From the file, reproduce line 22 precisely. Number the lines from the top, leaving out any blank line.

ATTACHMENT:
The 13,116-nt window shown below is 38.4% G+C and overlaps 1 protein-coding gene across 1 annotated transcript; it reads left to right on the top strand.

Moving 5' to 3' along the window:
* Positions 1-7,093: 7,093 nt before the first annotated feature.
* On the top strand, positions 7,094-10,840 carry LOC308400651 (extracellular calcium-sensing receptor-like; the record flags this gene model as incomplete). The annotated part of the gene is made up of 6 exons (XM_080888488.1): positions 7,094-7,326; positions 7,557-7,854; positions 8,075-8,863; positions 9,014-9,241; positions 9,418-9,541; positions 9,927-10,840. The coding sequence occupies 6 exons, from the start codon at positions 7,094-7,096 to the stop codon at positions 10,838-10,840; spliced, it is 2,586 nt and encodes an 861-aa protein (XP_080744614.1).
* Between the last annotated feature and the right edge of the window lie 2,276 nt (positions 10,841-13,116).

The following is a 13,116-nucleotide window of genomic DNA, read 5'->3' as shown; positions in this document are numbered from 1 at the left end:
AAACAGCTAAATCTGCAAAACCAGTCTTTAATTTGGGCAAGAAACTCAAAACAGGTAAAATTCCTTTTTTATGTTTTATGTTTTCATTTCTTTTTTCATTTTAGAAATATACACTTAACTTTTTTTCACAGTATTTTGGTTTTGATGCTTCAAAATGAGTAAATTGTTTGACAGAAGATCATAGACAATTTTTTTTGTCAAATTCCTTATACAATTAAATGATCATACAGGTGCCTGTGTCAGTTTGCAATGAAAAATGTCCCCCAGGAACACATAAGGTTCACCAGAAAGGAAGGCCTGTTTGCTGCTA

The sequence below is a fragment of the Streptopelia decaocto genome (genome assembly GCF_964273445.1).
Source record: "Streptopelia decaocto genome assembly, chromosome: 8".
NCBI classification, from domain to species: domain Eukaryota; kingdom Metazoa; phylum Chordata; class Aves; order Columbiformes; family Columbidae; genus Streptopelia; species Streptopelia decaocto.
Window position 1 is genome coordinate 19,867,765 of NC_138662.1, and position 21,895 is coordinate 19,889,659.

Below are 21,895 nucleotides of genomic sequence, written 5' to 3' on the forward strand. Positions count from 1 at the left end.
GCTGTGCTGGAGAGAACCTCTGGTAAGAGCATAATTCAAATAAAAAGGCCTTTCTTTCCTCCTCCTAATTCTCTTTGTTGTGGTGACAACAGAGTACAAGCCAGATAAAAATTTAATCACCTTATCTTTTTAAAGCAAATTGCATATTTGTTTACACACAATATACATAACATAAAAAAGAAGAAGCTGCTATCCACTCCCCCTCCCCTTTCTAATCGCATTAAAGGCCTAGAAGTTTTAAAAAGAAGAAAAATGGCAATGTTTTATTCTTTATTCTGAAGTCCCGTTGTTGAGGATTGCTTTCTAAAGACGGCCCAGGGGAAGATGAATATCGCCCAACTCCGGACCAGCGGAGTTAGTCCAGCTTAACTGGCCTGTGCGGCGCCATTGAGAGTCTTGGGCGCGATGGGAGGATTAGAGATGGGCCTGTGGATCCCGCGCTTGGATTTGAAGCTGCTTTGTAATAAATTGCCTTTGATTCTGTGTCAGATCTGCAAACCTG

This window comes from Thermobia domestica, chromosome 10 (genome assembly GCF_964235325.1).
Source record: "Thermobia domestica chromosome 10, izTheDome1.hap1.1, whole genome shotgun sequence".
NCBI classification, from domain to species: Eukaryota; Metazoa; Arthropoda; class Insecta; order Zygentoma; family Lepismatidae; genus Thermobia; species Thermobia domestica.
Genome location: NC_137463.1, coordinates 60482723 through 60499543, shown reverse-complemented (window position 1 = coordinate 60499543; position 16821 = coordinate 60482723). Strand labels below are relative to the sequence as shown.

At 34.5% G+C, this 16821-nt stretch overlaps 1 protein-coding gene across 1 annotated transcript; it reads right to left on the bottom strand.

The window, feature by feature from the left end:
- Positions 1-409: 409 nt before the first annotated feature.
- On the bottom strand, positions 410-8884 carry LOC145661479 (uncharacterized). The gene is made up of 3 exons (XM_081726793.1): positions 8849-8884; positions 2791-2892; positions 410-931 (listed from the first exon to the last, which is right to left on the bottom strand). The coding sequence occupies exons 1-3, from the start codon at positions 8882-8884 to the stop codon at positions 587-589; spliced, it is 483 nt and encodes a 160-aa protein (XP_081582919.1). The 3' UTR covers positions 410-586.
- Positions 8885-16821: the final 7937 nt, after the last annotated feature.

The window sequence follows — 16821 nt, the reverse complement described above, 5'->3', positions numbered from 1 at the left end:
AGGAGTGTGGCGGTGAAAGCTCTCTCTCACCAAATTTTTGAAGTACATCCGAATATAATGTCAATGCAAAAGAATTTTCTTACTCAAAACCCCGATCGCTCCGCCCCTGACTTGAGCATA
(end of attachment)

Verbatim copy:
- Positions 8885-16821: the final 7937 nt, after the last annotated feature.